- Paperback: 872 pages
- Publisher: Wiley-Interscience (February 1988)
- Language: English
- ISBN-10: 0471608483
- ISBN-13: 978-0471608486
- Product Dimensions: 6 x 2 x 9 inches
- Shipping Weight: 2.9 pounds (View shipping rates and policies)
- Average Customer Review: 3 customer reviews
- Amazon Best Sellers Rank: #2,224,987 in Books (See Top 100 in Books)
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Linear Operators, Part 1: General Theory (Vol 1)
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From the Publisher
This classic text, written by two notable mathematicians, constitutes a comprehensive survey of the general theory of linear operations, together with applications to the diverse fields of more classical analysis. Dunford and Schwartz emphasize the significance of the relationships between the abstract theory and its applications. This text has been written for the student as well as for the mathematician--treatment is relatively self-contained. This is a paperback edition of the original work, unabridged, in three volumes.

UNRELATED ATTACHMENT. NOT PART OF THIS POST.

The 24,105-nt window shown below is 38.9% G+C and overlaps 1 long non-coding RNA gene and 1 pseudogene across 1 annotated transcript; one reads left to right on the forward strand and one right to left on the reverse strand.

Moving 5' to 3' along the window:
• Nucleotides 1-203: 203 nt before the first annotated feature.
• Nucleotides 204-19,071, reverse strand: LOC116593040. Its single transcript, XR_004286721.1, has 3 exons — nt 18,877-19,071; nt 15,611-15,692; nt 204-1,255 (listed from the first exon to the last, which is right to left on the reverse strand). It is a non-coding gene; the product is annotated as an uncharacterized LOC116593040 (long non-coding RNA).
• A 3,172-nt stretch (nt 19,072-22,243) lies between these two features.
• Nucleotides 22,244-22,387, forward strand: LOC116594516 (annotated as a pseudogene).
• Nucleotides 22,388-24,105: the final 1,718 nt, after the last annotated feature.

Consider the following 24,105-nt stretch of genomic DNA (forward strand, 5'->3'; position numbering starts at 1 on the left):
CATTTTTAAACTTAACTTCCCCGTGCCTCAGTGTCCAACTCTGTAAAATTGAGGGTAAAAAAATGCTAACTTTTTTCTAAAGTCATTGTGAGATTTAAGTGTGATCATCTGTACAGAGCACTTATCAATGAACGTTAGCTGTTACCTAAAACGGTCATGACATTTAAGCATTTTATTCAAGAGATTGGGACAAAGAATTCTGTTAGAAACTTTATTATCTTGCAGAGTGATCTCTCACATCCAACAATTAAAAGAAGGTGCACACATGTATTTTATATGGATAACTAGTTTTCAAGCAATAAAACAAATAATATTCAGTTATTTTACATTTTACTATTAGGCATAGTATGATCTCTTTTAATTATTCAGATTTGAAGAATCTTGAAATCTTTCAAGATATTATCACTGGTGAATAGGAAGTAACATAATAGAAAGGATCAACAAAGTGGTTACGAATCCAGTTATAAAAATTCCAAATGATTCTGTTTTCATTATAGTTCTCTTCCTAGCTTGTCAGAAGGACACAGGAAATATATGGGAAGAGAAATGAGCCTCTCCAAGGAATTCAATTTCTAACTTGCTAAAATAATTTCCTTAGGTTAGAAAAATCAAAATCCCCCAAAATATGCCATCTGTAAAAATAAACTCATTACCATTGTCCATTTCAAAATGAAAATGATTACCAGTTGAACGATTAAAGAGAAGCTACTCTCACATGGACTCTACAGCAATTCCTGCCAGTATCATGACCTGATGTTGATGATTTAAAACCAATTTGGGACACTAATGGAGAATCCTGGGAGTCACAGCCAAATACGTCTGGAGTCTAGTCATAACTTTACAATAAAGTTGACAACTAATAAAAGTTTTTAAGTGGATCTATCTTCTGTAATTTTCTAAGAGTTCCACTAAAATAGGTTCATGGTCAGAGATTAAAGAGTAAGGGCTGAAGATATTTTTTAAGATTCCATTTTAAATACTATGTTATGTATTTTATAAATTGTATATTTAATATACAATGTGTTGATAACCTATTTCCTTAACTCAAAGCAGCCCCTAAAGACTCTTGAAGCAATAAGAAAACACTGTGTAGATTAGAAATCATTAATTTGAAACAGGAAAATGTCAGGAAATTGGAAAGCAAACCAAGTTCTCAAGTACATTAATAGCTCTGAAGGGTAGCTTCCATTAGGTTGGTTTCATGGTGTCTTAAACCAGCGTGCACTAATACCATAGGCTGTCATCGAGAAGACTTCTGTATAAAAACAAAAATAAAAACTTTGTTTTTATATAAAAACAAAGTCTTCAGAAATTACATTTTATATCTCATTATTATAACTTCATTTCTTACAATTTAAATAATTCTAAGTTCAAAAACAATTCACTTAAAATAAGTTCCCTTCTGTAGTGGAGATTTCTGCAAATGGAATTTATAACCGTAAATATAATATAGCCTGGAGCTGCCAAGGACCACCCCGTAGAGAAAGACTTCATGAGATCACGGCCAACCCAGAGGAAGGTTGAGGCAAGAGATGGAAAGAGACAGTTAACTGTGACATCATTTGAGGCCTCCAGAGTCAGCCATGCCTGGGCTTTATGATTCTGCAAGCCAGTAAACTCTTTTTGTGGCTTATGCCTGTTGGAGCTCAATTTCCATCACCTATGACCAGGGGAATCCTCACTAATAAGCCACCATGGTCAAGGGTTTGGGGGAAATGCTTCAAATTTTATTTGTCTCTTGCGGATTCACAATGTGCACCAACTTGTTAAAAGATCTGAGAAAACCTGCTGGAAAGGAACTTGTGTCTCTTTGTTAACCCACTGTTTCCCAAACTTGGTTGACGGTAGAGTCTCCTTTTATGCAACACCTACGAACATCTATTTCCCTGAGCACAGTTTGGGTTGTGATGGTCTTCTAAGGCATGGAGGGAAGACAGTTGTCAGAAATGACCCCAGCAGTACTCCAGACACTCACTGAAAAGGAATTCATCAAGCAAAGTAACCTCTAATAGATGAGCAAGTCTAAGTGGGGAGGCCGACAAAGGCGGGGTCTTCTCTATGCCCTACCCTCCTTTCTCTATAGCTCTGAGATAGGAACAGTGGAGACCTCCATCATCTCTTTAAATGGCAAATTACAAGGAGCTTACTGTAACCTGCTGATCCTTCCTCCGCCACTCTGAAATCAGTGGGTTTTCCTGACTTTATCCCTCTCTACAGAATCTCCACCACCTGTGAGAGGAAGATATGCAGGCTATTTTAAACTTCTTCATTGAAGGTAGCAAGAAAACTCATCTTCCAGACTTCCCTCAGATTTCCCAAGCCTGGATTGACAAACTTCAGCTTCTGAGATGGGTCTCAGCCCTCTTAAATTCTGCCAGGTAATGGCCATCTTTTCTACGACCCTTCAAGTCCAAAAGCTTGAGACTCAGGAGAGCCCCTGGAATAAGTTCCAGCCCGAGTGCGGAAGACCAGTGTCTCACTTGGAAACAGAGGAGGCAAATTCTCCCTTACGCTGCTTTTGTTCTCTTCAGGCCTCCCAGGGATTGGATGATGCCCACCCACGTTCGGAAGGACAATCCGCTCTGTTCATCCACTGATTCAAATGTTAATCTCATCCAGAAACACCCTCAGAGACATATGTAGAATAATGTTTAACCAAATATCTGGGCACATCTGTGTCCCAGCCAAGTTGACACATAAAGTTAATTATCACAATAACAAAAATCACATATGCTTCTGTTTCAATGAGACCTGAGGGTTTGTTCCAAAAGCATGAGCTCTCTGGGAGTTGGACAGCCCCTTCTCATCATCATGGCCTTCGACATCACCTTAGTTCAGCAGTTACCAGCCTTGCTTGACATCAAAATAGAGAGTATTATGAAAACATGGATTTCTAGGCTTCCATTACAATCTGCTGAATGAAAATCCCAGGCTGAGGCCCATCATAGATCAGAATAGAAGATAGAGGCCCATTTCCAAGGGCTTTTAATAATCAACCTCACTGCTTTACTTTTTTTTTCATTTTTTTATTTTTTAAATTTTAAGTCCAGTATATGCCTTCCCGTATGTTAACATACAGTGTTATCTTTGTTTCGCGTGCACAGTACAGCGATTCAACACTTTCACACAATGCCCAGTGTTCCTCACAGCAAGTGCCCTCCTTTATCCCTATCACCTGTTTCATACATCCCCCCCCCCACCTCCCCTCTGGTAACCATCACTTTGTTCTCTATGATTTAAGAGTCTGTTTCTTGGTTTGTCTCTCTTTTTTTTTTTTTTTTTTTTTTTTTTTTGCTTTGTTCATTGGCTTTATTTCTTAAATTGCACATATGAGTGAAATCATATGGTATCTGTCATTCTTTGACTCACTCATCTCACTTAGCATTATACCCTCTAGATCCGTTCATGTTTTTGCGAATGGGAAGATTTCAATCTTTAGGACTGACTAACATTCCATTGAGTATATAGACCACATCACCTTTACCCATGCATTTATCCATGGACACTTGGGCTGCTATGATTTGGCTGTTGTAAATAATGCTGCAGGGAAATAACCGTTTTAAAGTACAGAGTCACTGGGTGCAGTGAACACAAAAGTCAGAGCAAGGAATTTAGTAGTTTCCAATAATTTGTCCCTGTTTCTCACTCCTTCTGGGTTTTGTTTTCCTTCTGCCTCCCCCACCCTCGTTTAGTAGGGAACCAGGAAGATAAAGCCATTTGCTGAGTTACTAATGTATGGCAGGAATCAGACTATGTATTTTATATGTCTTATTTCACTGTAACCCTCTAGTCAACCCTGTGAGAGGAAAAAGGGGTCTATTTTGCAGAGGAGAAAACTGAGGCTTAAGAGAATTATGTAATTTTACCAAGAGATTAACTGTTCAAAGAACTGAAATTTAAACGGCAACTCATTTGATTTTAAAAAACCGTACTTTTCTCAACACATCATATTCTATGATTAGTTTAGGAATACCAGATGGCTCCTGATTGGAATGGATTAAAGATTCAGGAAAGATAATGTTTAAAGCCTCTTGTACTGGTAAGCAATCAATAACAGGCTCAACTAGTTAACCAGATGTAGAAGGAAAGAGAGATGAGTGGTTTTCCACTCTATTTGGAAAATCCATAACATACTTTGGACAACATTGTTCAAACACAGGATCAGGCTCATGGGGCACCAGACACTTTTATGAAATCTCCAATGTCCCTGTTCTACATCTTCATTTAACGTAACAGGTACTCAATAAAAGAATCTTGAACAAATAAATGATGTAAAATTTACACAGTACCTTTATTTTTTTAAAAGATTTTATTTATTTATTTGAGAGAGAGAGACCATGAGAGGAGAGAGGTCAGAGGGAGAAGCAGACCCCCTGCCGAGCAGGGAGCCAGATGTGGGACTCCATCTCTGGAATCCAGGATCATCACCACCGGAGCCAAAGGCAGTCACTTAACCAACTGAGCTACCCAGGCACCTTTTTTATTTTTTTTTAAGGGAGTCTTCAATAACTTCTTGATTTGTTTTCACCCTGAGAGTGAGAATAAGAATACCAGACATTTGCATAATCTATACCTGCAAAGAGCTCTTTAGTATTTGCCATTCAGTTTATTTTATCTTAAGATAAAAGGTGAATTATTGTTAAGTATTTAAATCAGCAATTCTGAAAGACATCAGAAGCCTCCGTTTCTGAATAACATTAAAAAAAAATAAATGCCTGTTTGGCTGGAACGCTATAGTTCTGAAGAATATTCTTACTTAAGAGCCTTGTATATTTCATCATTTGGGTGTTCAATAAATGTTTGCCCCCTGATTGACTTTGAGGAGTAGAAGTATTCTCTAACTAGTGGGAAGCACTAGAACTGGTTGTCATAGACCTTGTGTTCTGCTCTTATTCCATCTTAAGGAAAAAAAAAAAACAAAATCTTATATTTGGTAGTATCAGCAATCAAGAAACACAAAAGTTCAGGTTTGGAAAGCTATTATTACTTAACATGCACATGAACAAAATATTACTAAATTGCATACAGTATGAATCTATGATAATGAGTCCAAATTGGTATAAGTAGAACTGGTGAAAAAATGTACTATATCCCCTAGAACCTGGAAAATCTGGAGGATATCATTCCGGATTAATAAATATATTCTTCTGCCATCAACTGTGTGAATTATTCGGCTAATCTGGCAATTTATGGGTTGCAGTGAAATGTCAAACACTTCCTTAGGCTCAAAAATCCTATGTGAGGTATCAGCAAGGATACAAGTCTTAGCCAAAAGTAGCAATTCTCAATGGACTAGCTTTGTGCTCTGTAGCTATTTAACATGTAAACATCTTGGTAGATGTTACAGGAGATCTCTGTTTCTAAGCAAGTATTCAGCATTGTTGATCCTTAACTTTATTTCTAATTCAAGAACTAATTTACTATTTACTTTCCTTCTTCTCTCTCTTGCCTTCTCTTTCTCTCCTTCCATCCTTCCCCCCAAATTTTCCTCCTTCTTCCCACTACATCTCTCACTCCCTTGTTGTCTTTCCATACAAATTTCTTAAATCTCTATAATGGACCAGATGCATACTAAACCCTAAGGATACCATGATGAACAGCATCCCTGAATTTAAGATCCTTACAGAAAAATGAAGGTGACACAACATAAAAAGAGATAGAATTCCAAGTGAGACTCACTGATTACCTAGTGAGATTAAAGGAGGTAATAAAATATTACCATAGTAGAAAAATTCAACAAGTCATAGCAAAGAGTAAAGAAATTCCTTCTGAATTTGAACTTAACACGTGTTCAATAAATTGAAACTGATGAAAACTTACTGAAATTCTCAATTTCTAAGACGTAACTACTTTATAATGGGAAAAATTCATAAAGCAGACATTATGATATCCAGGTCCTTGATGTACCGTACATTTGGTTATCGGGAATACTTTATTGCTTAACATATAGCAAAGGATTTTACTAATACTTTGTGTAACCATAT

About the Author
Nelson James Dunford was an American mathematician, known for his work in functional analysis, namely integration of vector valued functions, ergodic theory, and linear operators. The Dunford decomposition, Dunford-Pettis property, and Dunford-Schwartz theorem bear his name.
Jacob Theodore "Jack" Schwartz was an American mathematician, computer scientist, and professor of computer science at the New York University Courant Institute of Mathematical Sciences. He was the designer of the SETL programming language and started the NYU Ultracomputer project.
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In some countries way off the beaten track you can
buy the answer books for these volumes. But not in America that is for sure.Unless of course you have permission.
In the days that this text was written giving students answer books in mathematics and physics was a forbidden practice. Even telling the student the answers was
unforgiveable. At least where I studied. Check out Bourbaki.